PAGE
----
Now I would like to say that being with God means having a constant sense of peace and joy that directs our lives. There are those who experience God in this way but my life with God is a little more chaotic. There are times when things feel like they’re going exactly the way they’re supposed to. But there are other moments when life feels like it’s completely gone off the rails. We find ourselves living through things we never expected while, at the same time, discovering we aren’t who we thought we were. Broken relationships, broken bodies, broken dreams, and broken prayers means we’re not always progressing forward. Time marches forward but we might feel as if we’re standing still, falling backwards, or just spiraling because of things we’ve done or that have been done to us. Life is meant to be lived but that doesn’t mean living is easy. Sometimes we need permission to just be – holding all the emotions, fears, and uncertainty that comes with life.
Which is why I’m grateful for psalms like 22. It begins in a difficult place with the writer spiraling through suffering. We might expect the author to name what they’re going through. But they don’t. Instead of letting us judge how worthy their suffering is, all we get is the intensity of their lament. They begged God to intervene and their constant prayers have left them exhausted. God has yet to act and they have no idea why. They feel entirely alone – isolated from their God and the community around them. And while we might believe that when you talk to God, you should speak in a way that feels holy and reverent. Yet the author does the complete opposite. They are fully themselves – feeling every one of their feelings – and not hiding behind a facade of holiness, goodness, or that they’re “doing okay.” What they’re going through is hard and they put into words the very strange experience of feeling as if God is gone but also present at the same time. The psalmist doesn’t try to be kind and asks God to be who God claims to be.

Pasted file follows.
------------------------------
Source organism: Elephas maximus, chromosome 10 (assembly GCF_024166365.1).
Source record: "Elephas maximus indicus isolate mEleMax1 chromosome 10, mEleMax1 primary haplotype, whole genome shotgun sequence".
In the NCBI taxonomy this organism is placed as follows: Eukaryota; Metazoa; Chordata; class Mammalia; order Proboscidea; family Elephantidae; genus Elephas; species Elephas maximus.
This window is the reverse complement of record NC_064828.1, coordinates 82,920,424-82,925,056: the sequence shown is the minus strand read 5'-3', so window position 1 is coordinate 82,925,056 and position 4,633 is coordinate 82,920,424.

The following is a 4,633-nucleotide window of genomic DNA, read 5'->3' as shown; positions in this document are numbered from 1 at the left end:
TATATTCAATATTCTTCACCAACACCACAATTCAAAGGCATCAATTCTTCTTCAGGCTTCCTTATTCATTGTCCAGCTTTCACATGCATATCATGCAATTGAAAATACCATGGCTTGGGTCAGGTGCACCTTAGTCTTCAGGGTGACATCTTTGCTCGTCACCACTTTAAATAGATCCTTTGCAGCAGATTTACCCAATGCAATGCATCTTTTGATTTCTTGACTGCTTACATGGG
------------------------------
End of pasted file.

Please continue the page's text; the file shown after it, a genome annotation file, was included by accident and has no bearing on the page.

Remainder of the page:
One of the interesting things about this psalm is we’re not quite sure if the author’s bad circumstances ever go away. All we get are hints something happened. By verse 24, their pleading has been transformed into praise but, once again, we’re not allowed to explain away their experience by knowing all the details. Instead we’re invited to just be there and notice how their story is no longer what it once was. We have no idea if their life got better; all we know is their life was lived. And while they lived, God was there. God was there when they felt alone; God was there when they vented and raged. And God was there when they felt isolated from all they knew. Living with God means we get to be with God. And because God is there, our story doesn’t have to remain the same. The author could have kept their story to themselves but instead of thanking God in a private exchange no one else would hear, their words to God became a word from God meant for others. The entirety of their story – their frustration, their anger, and even their joy – was meant to be shared. And it’s through those words, we all see what it means to be and to live within the kingdom of God. Our God is big enough to hold all our anger and our Jesus is merciful enough to not let our story remain the same. Our lives are filled with change – and that change can be amazing, exciting, or downright awful. And while we might try to use the psalms to inspire us into achieving and doing more, we have a God who knows our lives are more than just an attempt to progress into whatever we think is sentimental and good. Life is full of challenges and our journeys that do not always make sense. Yet when Jesus shows up, the limits of our lives encounter the limitlessness of God’s love. That love knows change is real and how difficult it is for us to integrate that change into our lives and into our world. These changes can be amazing, like graduating from high school and heading off to college. But these changes can also be really hard and involve all sorts of heartbreak we couldn’t possibly be ready for. Life isn’t easy and we don’t have a God who promises that hardships won’t come. What we have, instead, is a God who will live with us and hold through the moments when all we can do is be. Sometimes we will plead and beg and pray and say some not nice things to God. Yet even when we feel we can no longer cling to God, we – through baptism and faith – have a God who will always cling to us. This is the story we get to share with our friends, our church, our neighbors, and the world. And when we share this story, they will discover how they, as they are, can be with God too.